Hula hoops can be used for scouting plant establishment.
Canola Quiz – Flea beetles
Five questions on flea beetles – including their characteristics and management steps. See how you compare to your peers and get detailed agronomy information in the answers.
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In This Issue
Canola counting steps
The new CanolaCounts.ca tool was built in part to encourage canola growers to scout for plant establishment. A good understanding of plant establishment will help support key management decisions. Here are the steps to using CanolaCounts.ca: 1. Pick five representative, unique spots throughout the field (some ways to do this can be found in the video above). 2. Be sure only to count plants at the two-to-four leaf or later stage and always avoid counting volunteers. 3. Enter your plant densities and calculate emergence at CanolaCounts.ca. More information on how to use the tool is available in this video. More information about the Canola Counts program is available in this podcast.
Action threshold best bet for spraying flea beetles
Accurately assessing defoliation from flea beetle feeding isn’t easy. Photo image analysis is not yet reliable but might be available in the future. You still need an objective opinion of the percentage of defoliation, but be careful. Canola leaves with, say, 10 per cent defoliation can look terrible in your field but that doesn’t mean it’s time to spray. The rule of thumb for spraying flea beetles is to use the 25 per cent defoliation action threshold as a guideline. Check out this story for more information. This video presents key information on flea beetle thresholds. View the research guiding these recommended practices in this recent Canola Research Hub blog.
For best weed control, spray early
If your canola crop is in the one-to-four leaf growth stage, there’s no time like the present to get out and spray — and the earlier the better. Early weed control benefits plant establishment and preserves yield potential through reduced competition for nutrients and moisture. Weeds that emerge before or at the same time as the crop will cause the most significant yield loss if they are not controlled. Consult the Canola Encyclopedia entry on weed management for recommendations pertaining to the various stages of chemical weed control, including early in-crop spraying. This story explores the economics of early weed control. You can also check out this podcast for timely spraying tips.
Helpful links for scouting practices
Here are some links to tips for a number of crop factors canola growers should be scouting for:
Missing plants — what’s the cause? points out a number of culprits behind missing plants, including lack of seedbed moisture, excess moisture, and fertilizer toxicity.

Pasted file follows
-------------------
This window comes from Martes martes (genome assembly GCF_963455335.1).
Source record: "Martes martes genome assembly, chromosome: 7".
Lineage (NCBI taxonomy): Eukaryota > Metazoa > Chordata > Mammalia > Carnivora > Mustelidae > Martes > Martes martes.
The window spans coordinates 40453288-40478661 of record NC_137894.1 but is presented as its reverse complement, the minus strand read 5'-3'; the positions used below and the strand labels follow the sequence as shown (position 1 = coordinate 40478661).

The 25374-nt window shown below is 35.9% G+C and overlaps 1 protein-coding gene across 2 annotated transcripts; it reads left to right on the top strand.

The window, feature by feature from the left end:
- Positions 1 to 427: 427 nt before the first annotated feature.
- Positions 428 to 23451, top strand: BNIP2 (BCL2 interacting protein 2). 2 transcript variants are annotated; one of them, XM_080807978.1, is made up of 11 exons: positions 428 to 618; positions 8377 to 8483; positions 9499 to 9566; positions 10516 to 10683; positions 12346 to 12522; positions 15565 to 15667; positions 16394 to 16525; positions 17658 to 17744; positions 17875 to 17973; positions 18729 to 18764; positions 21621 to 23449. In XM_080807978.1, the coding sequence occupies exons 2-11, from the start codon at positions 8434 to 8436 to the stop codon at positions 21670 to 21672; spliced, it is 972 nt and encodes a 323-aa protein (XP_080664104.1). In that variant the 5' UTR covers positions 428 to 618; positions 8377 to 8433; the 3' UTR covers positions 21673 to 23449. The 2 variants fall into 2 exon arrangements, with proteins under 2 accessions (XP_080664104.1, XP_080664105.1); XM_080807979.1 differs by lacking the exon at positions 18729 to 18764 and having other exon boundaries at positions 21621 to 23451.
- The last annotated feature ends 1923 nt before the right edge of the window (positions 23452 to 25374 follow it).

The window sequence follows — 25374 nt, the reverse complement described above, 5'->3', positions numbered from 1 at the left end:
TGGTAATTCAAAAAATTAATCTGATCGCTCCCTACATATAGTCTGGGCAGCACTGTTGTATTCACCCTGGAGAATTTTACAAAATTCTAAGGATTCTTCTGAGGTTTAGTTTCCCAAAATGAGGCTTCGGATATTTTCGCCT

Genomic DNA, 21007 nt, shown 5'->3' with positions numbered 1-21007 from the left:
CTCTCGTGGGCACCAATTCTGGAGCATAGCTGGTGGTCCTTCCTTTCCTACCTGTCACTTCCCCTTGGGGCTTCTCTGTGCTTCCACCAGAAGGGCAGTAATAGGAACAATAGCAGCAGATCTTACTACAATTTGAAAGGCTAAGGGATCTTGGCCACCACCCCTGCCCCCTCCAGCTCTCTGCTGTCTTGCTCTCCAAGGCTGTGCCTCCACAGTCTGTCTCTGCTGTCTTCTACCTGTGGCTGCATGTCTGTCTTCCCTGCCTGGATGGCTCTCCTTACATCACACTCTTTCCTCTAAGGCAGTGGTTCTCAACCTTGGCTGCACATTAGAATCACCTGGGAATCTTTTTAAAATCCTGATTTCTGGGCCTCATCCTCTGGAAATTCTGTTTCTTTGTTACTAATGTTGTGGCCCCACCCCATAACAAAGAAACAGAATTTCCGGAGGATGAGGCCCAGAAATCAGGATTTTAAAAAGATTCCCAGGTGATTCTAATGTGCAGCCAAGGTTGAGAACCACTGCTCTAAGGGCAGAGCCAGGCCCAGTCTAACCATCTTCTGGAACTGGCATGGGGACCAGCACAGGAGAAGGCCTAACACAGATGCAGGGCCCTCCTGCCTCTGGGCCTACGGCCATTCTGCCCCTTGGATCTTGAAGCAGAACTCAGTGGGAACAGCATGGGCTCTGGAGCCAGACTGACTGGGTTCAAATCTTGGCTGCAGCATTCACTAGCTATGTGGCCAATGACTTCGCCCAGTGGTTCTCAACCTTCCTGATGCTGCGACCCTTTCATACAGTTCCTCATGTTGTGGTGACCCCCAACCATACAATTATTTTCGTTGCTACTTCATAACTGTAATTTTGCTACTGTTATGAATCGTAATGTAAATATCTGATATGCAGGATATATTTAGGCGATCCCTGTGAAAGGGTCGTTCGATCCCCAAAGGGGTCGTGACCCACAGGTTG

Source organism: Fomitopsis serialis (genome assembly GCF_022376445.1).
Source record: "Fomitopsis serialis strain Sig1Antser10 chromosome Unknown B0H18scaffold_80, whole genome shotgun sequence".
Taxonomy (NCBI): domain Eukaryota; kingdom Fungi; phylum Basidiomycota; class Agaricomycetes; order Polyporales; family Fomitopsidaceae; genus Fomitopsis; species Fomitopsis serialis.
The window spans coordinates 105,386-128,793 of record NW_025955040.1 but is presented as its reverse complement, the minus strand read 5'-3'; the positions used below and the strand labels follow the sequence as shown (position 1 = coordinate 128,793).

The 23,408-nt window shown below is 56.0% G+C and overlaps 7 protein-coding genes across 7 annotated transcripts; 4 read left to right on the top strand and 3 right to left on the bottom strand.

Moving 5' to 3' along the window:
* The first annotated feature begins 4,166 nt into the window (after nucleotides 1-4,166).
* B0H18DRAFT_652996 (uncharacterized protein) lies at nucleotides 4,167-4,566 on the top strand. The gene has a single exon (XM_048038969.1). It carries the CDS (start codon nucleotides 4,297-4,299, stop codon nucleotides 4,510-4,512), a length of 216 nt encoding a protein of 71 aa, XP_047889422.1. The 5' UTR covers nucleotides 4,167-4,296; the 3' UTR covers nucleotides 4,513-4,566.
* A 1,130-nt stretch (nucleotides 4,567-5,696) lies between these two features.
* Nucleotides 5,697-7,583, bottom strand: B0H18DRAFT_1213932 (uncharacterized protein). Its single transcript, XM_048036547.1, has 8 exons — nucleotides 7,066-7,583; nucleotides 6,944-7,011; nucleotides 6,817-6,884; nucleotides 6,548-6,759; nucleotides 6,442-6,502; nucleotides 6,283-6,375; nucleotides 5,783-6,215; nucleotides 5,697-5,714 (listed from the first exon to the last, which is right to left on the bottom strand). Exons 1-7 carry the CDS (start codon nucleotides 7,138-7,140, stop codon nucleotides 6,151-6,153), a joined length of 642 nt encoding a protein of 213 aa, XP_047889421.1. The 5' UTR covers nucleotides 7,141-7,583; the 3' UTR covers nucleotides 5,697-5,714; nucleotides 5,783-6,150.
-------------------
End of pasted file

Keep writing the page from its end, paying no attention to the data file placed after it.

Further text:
Cutworms. Timely scouting and spray decisions.
Canola Encyclopedia seed treatment entry. This entry outlines best practices for seed treatment. This includes the need for scouting, which is still required for treated seed.
Diamondback moth larvae
Send in your flea beetle damage pics – Justin Pahara, an Agriculture and Agri-Food Canada (AAFC) scientist at Lethbridge, would appreciate flea beetle damage scouting photos to help test their ability to accurately analyze images for defoliation. “With the help of producers, our team at AAFC hope that the wide variety of canola leaf images from different geographic regions with different image backgrounds (tilled soil vs. no-till) in wet and dry conditions, on sunny and cloudy days etc will be a good start to creating an artificial intelligence-based software tool that makes objective crop damage assessments possible and simple,” says Pahara. Please send your flea beetle scouting photos to [email protected] if you can assist in this citizen science effort. When you email photos in, please use the email subject “Canola damage pics.”
Soil health assessment project – Researchers at the University of Saskatchewan are looking for growers to participate in a soil health assessment project. The project, conducted by Kate Congreves and Zelalem Taye, aims to develop a soil health testing protocol and online tool tailored to Saskatchewan’s climate and major soil zones. This summer they will collect soil samples from volunteer farmer fields across Saskatchewan and record general crop management information for each field. Confidentiality of farmers information is maintained and no reference to specific farms will be made public. Farmers are encouraged to register here to participate in the project. They can also sign up by sending an email to this address: [email protected].
Canola Watch is a free, unbiased, timely and research focused weekly newsletter from the Canola Council of Canada Crop Production Team
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